Welcome to Thaidene Nëné, the N.W.T.’s newest national park

Local children playing with a wooden boat made by Dumaresq Valpy of the Łutsël K’e Dene First Nation. Youth are the future of Thaidene Nëné, which protects the ancestral homelands of the Łutsël K’e Dene and will be co-governed by the Nation, federal and territorial governments. (Photo by Pat Kane, courtesy of LKDFN).

For Steven Nitah, the federal and territorial governments have finally caught up to the community of Łutsel K’e in protecting Thaidene Nëné.

Nitah is the lead negotiator for Łutsel K’e Dene First Nation (LKDFN). On Wednesday, LKDFN Chief Darryl Marlowe signed an agreement with Parks Canada and the Government of the Northwest Territories to establish the newest protected area in the N.W.T.

“Łutsel K’e has been protecting that area for a long time now and using our own laws to protect against development,” said Nitah. “Now, it’s the Crown governments coming to the table with their laws. It’s not a new protected area for Łutsel K’e, but it certainly is for Canada.”

Development on the doorstep 

The signing comes exactly one week after those same Crown governments announced millions in funding for the Slave Geological Province Corridor project, which would see a permanent road through an area bordering on the park.

The project is billed as a way to increase exploration and reduce costs for mines.

Cliffs of the Pethei Peninsula overlooking Tu Nedhe (Great Slave Lake) in Thaidene Nëné, which protects 26,376 km² of the ancestral homelands of the Łutsel K’e Dene First Nation. (Photo by Pat Kane, courtesy of LKDFN).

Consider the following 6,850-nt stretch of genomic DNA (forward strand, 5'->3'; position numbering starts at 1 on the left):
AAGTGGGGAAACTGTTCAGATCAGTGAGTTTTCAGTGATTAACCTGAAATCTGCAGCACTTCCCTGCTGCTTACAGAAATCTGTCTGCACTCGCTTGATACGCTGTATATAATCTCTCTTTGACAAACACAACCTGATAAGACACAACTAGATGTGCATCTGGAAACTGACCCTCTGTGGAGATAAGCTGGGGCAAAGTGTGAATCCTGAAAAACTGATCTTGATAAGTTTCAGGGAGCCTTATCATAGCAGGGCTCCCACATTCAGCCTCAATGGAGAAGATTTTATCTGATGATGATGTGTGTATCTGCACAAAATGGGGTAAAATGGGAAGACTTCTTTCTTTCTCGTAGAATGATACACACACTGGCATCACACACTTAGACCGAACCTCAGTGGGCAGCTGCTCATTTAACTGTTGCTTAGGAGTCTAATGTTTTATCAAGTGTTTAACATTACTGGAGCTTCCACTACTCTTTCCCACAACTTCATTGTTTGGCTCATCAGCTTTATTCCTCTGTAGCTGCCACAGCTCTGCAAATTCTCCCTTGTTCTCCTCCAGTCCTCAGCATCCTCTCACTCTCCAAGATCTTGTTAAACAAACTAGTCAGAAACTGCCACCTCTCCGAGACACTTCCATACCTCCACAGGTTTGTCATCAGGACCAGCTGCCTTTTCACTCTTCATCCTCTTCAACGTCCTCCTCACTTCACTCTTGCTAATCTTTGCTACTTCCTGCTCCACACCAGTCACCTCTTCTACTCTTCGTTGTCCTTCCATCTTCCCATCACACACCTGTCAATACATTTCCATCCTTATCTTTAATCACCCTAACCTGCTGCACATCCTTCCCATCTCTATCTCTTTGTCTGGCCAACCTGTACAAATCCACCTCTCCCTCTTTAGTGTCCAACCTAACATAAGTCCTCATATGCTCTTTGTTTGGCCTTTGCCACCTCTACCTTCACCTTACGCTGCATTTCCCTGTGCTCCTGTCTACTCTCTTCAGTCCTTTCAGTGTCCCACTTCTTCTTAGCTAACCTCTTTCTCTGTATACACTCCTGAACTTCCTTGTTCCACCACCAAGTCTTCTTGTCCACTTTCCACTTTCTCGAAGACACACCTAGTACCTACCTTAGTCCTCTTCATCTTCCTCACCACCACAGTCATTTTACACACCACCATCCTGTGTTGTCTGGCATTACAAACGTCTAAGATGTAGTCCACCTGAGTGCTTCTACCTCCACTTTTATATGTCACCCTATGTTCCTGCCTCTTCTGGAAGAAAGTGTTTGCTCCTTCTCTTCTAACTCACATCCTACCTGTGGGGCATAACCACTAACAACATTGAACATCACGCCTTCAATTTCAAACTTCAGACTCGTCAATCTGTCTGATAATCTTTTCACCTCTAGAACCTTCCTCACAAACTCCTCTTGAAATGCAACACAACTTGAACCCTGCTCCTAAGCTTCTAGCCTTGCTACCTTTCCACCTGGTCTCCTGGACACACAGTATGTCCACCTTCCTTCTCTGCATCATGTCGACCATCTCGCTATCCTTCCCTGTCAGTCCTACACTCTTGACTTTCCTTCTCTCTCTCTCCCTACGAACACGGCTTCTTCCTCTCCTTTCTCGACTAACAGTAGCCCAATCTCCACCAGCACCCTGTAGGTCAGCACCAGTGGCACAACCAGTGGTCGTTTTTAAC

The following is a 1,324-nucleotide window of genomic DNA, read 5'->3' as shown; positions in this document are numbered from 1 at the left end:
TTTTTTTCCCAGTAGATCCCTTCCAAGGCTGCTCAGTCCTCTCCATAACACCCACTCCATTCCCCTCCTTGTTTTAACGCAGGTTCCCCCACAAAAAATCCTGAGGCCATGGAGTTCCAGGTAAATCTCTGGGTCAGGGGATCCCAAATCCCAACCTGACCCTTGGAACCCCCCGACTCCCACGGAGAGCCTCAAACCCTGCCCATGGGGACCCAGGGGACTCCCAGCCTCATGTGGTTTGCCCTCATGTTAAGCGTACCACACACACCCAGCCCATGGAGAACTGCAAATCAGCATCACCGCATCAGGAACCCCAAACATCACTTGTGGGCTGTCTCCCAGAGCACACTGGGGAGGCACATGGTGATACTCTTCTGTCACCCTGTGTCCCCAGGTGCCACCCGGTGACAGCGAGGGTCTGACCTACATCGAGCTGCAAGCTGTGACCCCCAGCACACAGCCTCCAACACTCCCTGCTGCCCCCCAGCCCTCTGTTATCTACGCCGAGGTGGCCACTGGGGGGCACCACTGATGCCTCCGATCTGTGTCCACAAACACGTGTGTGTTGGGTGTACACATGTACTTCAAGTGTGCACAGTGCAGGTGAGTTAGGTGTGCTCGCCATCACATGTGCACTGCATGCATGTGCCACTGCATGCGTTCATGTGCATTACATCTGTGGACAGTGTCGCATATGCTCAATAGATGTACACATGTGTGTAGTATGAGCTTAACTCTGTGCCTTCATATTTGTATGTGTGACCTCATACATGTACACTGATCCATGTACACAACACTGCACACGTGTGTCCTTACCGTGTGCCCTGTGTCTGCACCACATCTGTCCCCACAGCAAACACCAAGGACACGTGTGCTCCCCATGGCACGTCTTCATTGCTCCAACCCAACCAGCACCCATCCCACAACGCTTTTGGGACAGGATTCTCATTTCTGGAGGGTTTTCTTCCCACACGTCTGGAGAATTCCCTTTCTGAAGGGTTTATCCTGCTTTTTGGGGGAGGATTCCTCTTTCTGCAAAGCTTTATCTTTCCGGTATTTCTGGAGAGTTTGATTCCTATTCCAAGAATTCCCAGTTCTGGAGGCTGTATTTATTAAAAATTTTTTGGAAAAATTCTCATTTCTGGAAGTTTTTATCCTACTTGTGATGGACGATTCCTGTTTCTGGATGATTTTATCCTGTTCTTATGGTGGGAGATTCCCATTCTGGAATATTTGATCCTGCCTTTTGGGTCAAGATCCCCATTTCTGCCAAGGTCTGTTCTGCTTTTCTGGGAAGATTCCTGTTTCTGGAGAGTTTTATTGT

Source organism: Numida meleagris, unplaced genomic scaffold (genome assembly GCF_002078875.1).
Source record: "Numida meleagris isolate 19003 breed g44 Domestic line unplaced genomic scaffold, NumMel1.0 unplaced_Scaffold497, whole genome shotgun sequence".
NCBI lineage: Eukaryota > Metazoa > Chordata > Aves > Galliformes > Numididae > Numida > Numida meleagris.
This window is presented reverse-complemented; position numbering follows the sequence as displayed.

One doesn’t have to look very far to see how development outside of a park’s boundary can have serious implications on its overall health. Earlier this year, UNESCO warned the federal government it needs to save Wood Buffalo National Park and mitigate the effects of nearby oilsands and even the Site C dam in B.C.

As part of the Thaidene Nëné agreement, LKDFN will be monitoring the park’s health through its Ni hat’ni Dene Rangers program, which has been ongoing for 11 years.

Throughout negotiations, the park’s boundary was also changed to accommodate possible resource development.

“What that road will generate in terms of other development is yet to be seen,” said Nitah when asked if he had any concerns about increased exploration near the park. He added, “That area is known for diamonds and diamond mining has a footprint, but it’s a cleaner process than gold and obviously oilsands. Having said that, we gotta learn from what’s working and what’s not working and plan accordingly.”

Protection benefits

A news release says Thaidene Nëné covers 26,376 km² of “nationally significant boreal forest, tundra, and freshwater ecosystems in and around the East Arm of Great Slave Lake and beyond.”

Nitah says the park’s establishment creates an immediate eight permanent jobs in the community with an additional 10 depending on the season. He adds that other community members are looking to take advantage of the tourism opportunities that comes with a national park.

“Achieving the protection of Thaidene Nëné for the Łutsel K’e Denesǫłine is a decades long dream, and is a critical step towards ensuring our way of life can be maintained and shared with all Canadians,” said Chief Marlowe in a statement during the signing.

The signing was initially supposed to take place on July 25, the day some Dene chiefs signed onto Treaty 8 in 1900, and when the Akaitcho Dene First Nations signed a land claim and self-government framework agreement 100 years later.

It was delayed after both the Yellowknives Dene First Nation and Northwest Territories Métis Nation said they wanted more time and better information on how the park would affect their rights.

Nitah said the delay was unfortunate but there’s “two circle days we can celebrate now.”

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